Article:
Seeing beyond the clichéd images of AI

This screenshot shows The results of a Google Image Search for AI are clichéd and fail to accurately illustrate its applications. (Image credit: Google Image Search)

The results of a Google Image Search for AI are hackneyed and fail to accurately illustrate its applications. (Image credit: Google Image Search/screenshot)

Artificial intelligence is the most transformative technology of our time, yet much of the imagery used to illustrate AI is so clichéd, it’s laughable. Put the term “artificial intelligence” or “AI” into Google Image Search and you’ll get a sea of glowing blue pictures that vaguely resembles something out of The Minority Report (2002) or The Matrix (1999), back when science fiction writers and designers were busy imagining the immersive digital environments of the future. Now, in 2018, artificial intelligence has arrived: Machine learning, neural nets, and other advances are transforming medicine, transportation, manufacturing, and virtually every area of human endeavor. Why, then, is the stock AI imagery so lame? And why does it matter?

Those are some of the issues Molly Wright Steenson explores in her essay “AI Needs New Clichés,” which is also the subject of her upcoming talk at the Chicago Humanities Festival. The outdated imagery that pops up at the top of a Google search is “ridiculous,” said Steenson, whose work as a writer and professor in Carnegie Mellon’s School of Design deals with the intersection and implications of design, architecture, and artificial intelligence. The images “are all in shades of blue, green and black and semi-translucent. They all have circuits and weird brains with little network designs behind them, with a Minority Report feeling or like computer generated graphics from the ‘80s,” she told All Turtles in an interview. “They don’t explain or clarify the technology in a useful way at all.”

This is a photo of Molly Wright Steenson is the author of Architectural Intelligence: How Designers and Architects Created the Digital Landscape (MIT Press, 2017). (Image credit: Carnegie Mellon Design)

Molly Wright Steenson is the author of Architectural Intelligence: How Designers and Architects Created the Digital Landscape (MIT Press, 2017). (Image credit: Carnegie Mellon Design)

Of course, artificial intelligence is famously challenging to represent and explain, especially given the opacity of deep learning algorithms. Citing researcher Jenna Burrell, Steenson writes that there are three reasons for the opacity: “the need to protect algorithms that are state or corporate secrets; the fact that A.I.-related coding is still the territory of specialists; and a ‘mismatch’ between the mathematical ways algorithms process information and the way humans think.“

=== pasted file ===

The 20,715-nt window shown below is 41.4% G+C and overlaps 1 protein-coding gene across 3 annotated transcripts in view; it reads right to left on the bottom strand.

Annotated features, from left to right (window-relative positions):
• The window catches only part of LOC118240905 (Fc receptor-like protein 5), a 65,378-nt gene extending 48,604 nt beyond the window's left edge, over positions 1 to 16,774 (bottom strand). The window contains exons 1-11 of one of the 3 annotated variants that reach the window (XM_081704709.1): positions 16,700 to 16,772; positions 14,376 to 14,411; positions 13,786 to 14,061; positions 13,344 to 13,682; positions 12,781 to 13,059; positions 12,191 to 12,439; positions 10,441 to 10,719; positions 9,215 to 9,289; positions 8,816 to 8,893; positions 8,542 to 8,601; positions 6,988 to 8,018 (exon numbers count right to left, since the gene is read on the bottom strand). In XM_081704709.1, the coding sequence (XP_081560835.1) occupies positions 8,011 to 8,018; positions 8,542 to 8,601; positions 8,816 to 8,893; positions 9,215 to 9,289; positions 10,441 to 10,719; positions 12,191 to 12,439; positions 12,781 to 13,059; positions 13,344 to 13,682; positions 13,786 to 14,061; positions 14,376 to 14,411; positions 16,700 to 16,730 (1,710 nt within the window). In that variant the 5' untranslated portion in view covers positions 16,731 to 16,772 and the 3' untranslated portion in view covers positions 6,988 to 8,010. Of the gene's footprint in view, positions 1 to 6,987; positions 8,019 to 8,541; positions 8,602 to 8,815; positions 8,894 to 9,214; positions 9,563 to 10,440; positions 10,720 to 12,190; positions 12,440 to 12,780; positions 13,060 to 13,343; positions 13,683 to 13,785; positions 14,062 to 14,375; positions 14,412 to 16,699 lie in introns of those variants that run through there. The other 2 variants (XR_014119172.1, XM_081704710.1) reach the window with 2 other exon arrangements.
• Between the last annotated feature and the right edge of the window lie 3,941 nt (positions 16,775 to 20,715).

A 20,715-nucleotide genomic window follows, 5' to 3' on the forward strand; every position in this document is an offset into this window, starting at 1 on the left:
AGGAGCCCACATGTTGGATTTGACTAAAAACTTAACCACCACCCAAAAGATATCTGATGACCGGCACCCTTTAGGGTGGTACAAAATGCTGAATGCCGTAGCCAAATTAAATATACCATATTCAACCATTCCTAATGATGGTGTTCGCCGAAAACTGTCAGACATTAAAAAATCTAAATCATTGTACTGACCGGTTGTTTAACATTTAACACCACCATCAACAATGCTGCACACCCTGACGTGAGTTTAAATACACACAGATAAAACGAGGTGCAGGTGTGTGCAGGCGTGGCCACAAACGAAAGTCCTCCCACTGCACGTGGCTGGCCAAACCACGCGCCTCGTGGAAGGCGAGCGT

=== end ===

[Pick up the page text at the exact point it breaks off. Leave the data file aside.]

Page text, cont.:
An entire field of “explainable AI” has cropped up to deal with this “black box” problem and the need to be able to understand and reverse engineer algorithmic outcomes so that society can trust the decisions and actions taken by these systems, whether an oncology diagnosis or a home loan acceptance or rejection.

The visual clichés for AI, however, are not advancing the cause.  They are inert, deadening, and seem to hint, unhelpfully, at otherworldly, magical powers. “They show that AI is not of our world at all, and that we don’t have any agency over it and won’t be able to really grasp it,” Steenson said. “In fact, in these images, AI disintegrates and dematerializes.”

Steenson acknowledges creating imagery that helps with “algorithmic literacy” is really, really hard. But given the real world impacts of AI, we’ve got to do better, “because what we don’t know can actually hurt us,” Steenson said.

The movie Her, about a man named Theodore Twombly (Joaquin Phoenix) who is dating his intelligent operating system, introduces a different palette of AI cliches. As he falls harder and harder for his virtual OS lover, Samantha, he also avoids the messiness of embodied human relationship. Instead of the usual translucent greens and blues, the look of Her is rosy and everyone dresses in red or yellow. “It’s color-corrected like gauzy Instagram photos of Coachella fans,” Steenson writes, “an interface of images in which nothing is not a computer.”

This picture shows Theatrical release poster for the movie "Her" (2013). (Image credit: Warner Bros.)

Steenson hopes that designers and people of all ilk—those who aren’t necessarily tech companies and “programmer gods”—will throw themselves into the fray. Otherwise, we’ll remain stuck in a time like that of  “30 or 50 years ago when computing was beginning to boom and pursuing something that shut out a lot of people.”

One central fallacy embedded in today’s AI clichés is that AI is somehow disconnected from our world. “But AI is actually embodied, it’s physical, it’s connected,” Steenson said. “It’s within things and on things and around things and we’re a part of those things. It’s vital to make that materiality and connectedness clear.”

Recently on All Turtles we wrote about the Anatomy of an AI System, a graphic by researchers Kate Crawford and Vladan Joler that shows the vast interconnected web of natural resources, labor, and data that powers the Amazon Echo. Unlike the corporate AI visual clichés, Crawford and Joler’s graphic uses black and white, which signals that, like other industries, AI also runs on elements mined from the earth. Hopefully, this graphic and others by more humanistic data artists, such as Giorgia Lupi and Stefanie Posavec (“Dear Data”), will start bubbling up to the top of Google Image searches.  

Part of the issue may be that artificial intelligence is itself a cliché, Steenson said. “Nobody studies artificial intelligence. They work on machine learning or neural nets or other sub-questions. When we say AI it’s really just a cliché for computation and interactivity.”